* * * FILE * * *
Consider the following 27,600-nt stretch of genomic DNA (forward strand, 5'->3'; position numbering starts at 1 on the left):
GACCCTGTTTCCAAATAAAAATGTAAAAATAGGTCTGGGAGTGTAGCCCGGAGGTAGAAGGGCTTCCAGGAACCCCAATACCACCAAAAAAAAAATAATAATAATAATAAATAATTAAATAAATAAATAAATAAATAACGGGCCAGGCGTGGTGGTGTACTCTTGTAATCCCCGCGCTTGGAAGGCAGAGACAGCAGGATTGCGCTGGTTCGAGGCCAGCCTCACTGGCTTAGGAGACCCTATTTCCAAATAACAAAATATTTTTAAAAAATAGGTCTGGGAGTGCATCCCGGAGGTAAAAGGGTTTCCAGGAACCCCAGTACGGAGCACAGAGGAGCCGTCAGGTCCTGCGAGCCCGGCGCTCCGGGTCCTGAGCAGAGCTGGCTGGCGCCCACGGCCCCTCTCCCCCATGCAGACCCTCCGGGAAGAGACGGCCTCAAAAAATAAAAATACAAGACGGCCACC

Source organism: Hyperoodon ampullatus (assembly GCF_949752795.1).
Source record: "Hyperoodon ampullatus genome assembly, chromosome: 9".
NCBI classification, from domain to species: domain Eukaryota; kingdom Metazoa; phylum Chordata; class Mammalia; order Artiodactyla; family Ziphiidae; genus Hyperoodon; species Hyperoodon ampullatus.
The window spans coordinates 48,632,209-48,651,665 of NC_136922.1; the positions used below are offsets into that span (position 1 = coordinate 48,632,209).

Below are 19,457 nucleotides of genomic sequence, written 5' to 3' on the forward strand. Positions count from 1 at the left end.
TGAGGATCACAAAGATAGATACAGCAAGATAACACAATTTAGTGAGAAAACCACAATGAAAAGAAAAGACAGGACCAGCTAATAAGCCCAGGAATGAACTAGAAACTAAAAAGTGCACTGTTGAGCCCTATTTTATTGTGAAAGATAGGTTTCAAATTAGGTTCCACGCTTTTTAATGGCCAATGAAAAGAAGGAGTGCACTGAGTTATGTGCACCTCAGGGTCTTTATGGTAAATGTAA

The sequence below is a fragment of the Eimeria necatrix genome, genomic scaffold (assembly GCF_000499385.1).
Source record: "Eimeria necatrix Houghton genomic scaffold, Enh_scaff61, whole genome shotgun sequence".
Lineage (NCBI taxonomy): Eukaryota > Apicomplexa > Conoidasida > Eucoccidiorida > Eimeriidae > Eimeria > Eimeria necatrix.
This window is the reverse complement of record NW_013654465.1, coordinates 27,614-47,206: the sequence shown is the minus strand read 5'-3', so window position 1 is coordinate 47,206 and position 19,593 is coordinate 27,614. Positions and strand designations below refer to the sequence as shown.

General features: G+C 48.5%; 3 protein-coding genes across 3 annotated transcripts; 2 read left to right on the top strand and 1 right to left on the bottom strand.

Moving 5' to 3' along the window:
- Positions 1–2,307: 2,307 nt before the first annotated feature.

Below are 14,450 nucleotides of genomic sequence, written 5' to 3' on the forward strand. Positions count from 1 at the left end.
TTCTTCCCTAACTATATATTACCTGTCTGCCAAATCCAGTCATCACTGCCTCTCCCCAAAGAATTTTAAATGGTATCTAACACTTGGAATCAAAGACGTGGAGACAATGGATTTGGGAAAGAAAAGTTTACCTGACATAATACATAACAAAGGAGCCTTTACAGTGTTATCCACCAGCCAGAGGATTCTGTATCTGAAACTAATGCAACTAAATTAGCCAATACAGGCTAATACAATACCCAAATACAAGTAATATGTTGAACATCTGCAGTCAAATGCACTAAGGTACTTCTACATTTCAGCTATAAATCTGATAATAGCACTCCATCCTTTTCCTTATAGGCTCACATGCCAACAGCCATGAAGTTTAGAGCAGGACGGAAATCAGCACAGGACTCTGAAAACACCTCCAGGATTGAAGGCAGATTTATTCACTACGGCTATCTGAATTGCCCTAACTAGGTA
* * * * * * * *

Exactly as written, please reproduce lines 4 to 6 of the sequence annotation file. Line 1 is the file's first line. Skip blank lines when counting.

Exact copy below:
Source record: "Hyperoodon ampullatus genome assembly, chromosome: 9".
NCBI classification, from domain to species: domain Eukaryota; kingdom Metazoa; phylum Chordata; class Mammalia; order Artiodactyla; family Ziphiidae; genus Hyperoodon; species Hyperoodon ampullatus.
The window spans coordinates 48,632,209-48,651,665 of NC_136922.1; the positions used below are offsets into that span (position 1 = coordinate 48,632,209).